Culture, sand and sun: a day in Oman just isn’t enough

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AT in the Sultanate of Oman is set on the edge of rough desert landscapes overlooking sparkling emerald seas. Today it’s a sought-after holiday spot for those in search of pristine diving waters, year-round sunshine and an authentic Arabian experience. Nothing like its glitzy neighbour, Dubai.

It’s my third visit in a decade and is something of a pilgrimage. Muscat will always hold a special place in my heart as it’s the place my husband chose to spring a surprise proposal on me, one knee in the sand, on our tenth anniversary – although neither of us noted the date at the time. Trust me, “Waity-Katy” hasn’t done too badly.

It was a sleepless flight on Oman Air, but on the upside, it’s been a long time since I felt so nicely treated in economy, making the most of the socket for my laptop, trying to figure out the Wifi and watching the odd movie. What most impressed me though, was the great service from the smiling stewardesses in their lovely, glamorous veiled pillbox style hats. Elegant air travel, like in the good old days.

The heat in Muscat is a knock-out: it envelops you and races down your throat. Luckily we’d booked a car and before we knew it, we were ensconced in air-conditioned comfort. Our driver, who cut a dashing figure in his traditional Omani dish-dash robe and sharp sunglasses, obviously had a penchant for rock ballads. And so, exhausted, we watched the scenery flash by to Bryan Adams. Without a doubt, the best part of travelling is the surreal moments in familiar places in unfamiliar circumstances.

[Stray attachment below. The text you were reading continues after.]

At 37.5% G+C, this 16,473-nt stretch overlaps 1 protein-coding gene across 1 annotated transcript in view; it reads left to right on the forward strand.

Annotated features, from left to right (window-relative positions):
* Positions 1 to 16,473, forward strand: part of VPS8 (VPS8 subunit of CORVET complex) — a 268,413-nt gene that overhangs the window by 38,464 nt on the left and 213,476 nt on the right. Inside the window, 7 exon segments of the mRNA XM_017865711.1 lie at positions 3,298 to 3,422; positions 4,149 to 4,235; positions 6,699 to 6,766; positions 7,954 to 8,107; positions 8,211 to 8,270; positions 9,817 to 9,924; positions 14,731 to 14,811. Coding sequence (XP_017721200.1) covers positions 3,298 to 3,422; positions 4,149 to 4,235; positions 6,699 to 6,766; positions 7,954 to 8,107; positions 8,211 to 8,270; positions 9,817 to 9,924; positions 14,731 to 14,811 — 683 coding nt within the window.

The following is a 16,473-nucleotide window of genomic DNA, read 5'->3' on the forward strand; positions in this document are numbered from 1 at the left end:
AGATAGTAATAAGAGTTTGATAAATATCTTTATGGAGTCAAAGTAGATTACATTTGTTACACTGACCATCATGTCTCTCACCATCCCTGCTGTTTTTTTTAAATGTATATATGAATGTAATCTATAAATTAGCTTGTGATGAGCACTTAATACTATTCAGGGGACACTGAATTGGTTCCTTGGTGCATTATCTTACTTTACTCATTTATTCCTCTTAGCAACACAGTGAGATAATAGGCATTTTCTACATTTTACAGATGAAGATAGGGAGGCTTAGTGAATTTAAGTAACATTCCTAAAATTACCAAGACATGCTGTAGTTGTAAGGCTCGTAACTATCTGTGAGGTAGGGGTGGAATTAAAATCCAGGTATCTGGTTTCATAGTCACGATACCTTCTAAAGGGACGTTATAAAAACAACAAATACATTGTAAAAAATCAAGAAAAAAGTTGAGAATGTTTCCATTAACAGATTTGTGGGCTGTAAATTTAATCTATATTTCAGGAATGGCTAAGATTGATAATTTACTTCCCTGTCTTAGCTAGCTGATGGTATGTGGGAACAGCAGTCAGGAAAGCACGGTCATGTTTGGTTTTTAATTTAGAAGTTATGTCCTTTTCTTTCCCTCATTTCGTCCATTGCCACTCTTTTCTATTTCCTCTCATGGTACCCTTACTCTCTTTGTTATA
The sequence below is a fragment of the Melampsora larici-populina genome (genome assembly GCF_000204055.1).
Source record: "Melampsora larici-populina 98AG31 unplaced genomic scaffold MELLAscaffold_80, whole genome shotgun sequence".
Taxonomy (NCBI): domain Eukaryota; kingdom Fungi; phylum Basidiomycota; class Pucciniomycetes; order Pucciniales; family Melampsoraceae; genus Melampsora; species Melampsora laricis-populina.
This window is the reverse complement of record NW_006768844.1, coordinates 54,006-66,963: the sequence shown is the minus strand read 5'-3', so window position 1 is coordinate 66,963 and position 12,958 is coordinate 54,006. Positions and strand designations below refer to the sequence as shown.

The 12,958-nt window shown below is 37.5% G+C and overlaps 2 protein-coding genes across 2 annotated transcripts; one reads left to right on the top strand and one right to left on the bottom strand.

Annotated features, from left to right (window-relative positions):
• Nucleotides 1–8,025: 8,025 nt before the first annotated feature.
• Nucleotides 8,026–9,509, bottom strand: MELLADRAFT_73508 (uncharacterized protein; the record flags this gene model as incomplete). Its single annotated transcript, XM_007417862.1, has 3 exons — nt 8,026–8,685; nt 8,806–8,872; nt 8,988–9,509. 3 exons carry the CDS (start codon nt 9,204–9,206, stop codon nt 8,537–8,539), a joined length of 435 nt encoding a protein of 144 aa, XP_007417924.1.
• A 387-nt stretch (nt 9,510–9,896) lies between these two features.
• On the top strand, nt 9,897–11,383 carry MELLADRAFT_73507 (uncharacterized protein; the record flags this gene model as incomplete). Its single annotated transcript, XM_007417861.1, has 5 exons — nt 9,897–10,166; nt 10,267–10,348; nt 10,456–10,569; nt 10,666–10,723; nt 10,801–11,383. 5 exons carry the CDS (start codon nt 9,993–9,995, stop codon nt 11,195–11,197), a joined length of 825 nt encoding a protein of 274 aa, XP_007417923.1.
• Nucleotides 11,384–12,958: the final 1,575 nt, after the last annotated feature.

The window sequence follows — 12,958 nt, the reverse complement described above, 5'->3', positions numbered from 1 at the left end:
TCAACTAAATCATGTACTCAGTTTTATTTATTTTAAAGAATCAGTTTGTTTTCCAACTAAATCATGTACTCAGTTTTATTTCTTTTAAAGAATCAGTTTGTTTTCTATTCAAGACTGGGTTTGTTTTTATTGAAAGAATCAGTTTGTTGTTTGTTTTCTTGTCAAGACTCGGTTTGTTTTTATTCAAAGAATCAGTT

Speeding through the vast ochre countryside dotted with white blocky buildings and the odd blue minaret, all blanketed in a hot wobbly haze, we eventually reach the Sultan’s Al Alam Palace. A vision in turquoise mosaic and gold leaf – hidden behind impressive black gates adorned with the Sultan’s coat of arms bearing a traditional Omani dagger, it was built in 1972, and apparently has a bowling alley in the basement.

The Sultan Qaboos bin Said Al Said, or the king, as his people refer to him, appears to be incredibly popular. From our last visit we hear he reinvests a substantial part of his oil income back into the country, which explains the happy Omanis and sleek infrastructure including giant roundabouts featuring huge golden coffee pots, dolphins and other assorted national icons.

We’re soon in the perfectly manicured wonderland that is the Shangri La Barr Al Jissah resort. Whitewashed buildings sit beyond a row of palm trees, wedged between the azure sea and the jagged toast-coloured mountains. The resort is made up of three properties, including Al Waha (the oasis), geared towards families, Al Bandar (the town), with several bars and restaurants, a glorious beach, giant swimming pools and a lazy river, and the smartest of the three properties, Al Husn (the castle) where, rumour has it, Kate Moss and Tom Cruise have stayed (separately).

The six-star plush palace sits high on the cliff side and oozes luxury. The all-Arabian golden décor is pure opulence, especially the vast lobby’s water features, complete with gold mosaic flooring and flamingos.

The room, overlooking the beach, is sumptuous. Rich damson silks, marble and latticed mahogany panels set off the gold and bronze colour scheme. The perfect place for a much-needed power nap.

It’s frustrating, but our 24-hour stopover means we have to be very selective. We could laze in the sun, go diving, dolphin watching or hit the zen Chi spa, but we plump for a memory lane “best of” dash with a stop at Qantab beach, a visit to the souk and a drink at the Chedi.